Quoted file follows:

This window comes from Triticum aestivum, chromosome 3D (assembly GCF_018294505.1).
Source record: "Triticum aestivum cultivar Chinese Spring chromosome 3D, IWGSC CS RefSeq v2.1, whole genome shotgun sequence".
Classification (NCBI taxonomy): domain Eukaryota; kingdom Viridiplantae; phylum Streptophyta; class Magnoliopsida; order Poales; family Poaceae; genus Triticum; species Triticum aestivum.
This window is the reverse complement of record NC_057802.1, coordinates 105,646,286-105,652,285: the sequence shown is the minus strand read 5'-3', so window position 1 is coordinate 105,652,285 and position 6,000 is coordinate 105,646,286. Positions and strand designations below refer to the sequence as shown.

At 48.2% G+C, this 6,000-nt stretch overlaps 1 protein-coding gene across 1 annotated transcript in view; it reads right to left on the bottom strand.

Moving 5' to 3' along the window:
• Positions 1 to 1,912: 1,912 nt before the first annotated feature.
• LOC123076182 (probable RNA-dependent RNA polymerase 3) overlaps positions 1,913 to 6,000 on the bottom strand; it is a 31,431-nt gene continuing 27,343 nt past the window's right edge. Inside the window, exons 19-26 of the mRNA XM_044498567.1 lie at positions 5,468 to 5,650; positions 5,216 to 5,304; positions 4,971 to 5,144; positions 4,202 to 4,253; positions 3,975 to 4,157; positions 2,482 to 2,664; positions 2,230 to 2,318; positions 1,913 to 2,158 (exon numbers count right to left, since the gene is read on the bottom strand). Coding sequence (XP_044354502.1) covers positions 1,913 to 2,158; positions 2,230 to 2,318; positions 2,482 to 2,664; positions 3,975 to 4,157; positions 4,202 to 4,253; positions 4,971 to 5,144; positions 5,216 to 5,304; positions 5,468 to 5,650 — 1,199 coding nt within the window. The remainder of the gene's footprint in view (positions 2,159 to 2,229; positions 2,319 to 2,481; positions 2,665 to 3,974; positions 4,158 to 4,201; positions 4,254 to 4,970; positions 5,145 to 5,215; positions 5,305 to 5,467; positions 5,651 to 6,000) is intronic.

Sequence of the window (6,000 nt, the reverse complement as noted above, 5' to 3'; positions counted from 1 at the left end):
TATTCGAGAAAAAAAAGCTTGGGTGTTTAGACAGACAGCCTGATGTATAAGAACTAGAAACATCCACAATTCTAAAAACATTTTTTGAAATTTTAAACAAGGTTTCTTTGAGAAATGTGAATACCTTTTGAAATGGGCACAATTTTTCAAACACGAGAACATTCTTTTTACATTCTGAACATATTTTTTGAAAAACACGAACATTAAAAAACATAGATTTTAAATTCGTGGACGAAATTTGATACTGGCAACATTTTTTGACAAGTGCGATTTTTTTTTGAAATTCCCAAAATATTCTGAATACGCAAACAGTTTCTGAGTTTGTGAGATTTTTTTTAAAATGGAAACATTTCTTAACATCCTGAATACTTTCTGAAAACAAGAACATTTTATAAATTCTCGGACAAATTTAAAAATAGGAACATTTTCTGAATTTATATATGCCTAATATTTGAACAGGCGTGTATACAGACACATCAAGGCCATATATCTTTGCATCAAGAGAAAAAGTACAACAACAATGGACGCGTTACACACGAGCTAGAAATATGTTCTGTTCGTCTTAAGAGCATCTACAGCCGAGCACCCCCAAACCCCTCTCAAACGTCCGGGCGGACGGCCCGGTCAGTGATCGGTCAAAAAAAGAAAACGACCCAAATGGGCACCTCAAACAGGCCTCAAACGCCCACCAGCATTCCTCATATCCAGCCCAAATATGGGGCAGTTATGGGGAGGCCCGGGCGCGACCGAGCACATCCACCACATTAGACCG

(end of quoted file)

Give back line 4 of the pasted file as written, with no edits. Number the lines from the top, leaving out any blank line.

This window is the reverse complement of record NC_057802.1, coordinates 105,646,286-105,652,285: the sequence shown is the minus strand read 5'-3', so window position 1 is coordinate 105,652,285 and position 6,000 is coordinate 105,646,286. Positions and strand designations below refer to the sequence as shown.